Ciudad Juarez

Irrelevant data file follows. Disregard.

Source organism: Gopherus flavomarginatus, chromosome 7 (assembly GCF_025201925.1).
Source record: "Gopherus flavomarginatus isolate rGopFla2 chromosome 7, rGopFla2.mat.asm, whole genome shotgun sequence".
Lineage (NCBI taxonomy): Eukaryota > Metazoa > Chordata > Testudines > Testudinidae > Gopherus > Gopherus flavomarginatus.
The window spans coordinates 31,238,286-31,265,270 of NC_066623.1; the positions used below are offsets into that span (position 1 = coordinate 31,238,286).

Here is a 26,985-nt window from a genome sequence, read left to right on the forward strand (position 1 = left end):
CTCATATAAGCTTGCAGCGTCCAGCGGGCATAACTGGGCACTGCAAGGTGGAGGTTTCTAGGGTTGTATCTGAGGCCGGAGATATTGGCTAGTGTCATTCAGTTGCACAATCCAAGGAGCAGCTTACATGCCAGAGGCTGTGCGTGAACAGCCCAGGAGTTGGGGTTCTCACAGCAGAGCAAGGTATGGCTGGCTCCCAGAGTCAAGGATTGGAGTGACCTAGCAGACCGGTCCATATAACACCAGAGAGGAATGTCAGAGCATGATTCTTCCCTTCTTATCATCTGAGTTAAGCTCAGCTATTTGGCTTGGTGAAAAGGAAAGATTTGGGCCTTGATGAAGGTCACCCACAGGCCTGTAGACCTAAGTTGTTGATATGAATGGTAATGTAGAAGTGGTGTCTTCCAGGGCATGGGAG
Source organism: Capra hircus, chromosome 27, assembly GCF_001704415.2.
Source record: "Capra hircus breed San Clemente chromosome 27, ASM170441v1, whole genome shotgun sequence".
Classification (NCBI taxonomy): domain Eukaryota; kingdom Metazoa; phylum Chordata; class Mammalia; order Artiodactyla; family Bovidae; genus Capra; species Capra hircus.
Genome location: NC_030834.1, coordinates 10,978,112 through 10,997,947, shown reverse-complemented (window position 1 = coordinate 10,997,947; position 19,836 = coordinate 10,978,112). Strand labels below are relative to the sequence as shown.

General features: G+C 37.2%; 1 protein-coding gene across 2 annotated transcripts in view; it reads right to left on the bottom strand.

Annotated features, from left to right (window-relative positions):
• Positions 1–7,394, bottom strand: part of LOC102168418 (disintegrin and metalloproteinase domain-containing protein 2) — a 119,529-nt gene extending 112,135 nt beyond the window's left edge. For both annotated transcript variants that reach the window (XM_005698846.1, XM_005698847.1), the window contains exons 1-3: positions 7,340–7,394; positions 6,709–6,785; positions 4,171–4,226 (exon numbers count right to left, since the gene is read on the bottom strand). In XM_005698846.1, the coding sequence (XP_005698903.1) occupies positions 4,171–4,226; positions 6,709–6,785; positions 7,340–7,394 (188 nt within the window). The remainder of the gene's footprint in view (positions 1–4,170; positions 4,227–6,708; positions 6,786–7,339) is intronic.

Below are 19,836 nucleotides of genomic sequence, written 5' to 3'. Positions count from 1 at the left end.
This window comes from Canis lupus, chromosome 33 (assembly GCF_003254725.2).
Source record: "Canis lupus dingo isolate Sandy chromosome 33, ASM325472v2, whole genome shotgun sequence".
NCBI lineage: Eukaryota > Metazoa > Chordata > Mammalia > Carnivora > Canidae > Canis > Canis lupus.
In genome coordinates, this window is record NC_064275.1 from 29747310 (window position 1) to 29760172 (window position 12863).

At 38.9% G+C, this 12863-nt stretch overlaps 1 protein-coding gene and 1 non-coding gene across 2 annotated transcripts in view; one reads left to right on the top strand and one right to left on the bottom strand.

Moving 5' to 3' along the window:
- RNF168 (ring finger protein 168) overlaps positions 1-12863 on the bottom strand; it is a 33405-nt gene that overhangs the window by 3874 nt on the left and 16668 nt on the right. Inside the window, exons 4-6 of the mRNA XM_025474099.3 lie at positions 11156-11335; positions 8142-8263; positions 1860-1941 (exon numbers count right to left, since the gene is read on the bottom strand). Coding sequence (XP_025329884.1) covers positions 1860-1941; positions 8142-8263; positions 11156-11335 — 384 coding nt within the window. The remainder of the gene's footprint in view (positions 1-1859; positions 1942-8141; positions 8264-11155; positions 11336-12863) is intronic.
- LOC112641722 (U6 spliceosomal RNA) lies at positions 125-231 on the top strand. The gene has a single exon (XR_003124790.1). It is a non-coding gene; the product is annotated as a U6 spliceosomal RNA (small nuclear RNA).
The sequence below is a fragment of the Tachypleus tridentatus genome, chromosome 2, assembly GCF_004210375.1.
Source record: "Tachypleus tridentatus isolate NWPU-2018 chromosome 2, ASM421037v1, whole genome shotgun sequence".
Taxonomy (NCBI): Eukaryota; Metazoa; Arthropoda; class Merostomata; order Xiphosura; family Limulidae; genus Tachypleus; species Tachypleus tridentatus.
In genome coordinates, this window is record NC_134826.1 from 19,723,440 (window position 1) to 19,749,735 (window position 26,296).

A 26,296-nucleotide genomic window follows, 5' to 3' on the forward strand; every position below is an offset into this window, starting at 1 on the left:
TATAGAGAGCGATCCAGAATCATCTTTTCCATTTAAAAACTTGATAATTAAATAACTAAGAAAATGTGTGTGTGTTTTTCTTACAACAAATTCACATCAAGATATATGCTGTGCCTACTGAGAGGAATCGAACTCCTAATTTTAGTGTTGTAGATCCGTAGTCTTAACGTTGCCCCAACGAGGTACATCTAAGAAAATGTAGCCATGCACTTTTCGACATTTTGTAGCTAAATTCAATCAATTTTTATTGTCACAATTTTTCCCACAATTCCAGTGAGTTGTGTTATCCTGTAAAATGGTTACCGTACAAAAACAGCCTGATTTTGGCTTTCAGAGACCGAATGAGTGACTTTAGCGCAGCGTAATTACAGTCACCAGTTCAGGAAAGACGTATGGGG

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From above, it looks like a city in a valley between two dry mountain ranges, a city all-alone in the desert. But if you look closely, you can see where a river runs along the bottom of the valley, cutting the city in half. On the northern side is El Paso, Texas, and to the south is Ciudad Juarez, in the Chihuahua state of Mexico. Two cities, two countries, with a combined population of 2.5 million people; it's the largest border community on the planet. Americans pay just 25 cents to walk over the bridge crossing the Rio Grande into Mexico. Writer Charles Bowden calls it an "ecotone" — a concept borrowed from the science of ecology, meaning a place where two habitats meet (Bowden 3). To the south is a Third World nation and to the north is the greatest industrial power on the planet. At the El Paso-Ciudad Juarez border, both worlds meet in a gritty, sometimes violent, collision. There has been an epidemic of dumped, tortured, raped and burned bodies in the Ciudad Juarez. According to Valerie Martinez, author of Each and Her, “over 450 girls and women have been murdered in or near the cities of Juarez and Chihuahua, Mexico, along the U.S. –Mexico border since 1993. Some were students; many were workers in the maquiladoras” (Martinez 1). For the past 18 years in Ciudad Juarez, women and girls have been targeted based on their gender and acts of violence have been committed towards them with no clear motive other than gender discrimination. Gender crimes are incidents of violence targeting women exclusively, not because the victims are a particular religion or race, but because they are women. Gender based violence against women has a long, tragic history. Social conflict and societal change have been and continue to be waged on many fronts, particularly through violent acts against women’s bodies. Such violence has taken the form of sexual torture, rape, disappearances and murder (Pineda-Madrid 3). The reason for these brutalities is unclear but the damage...
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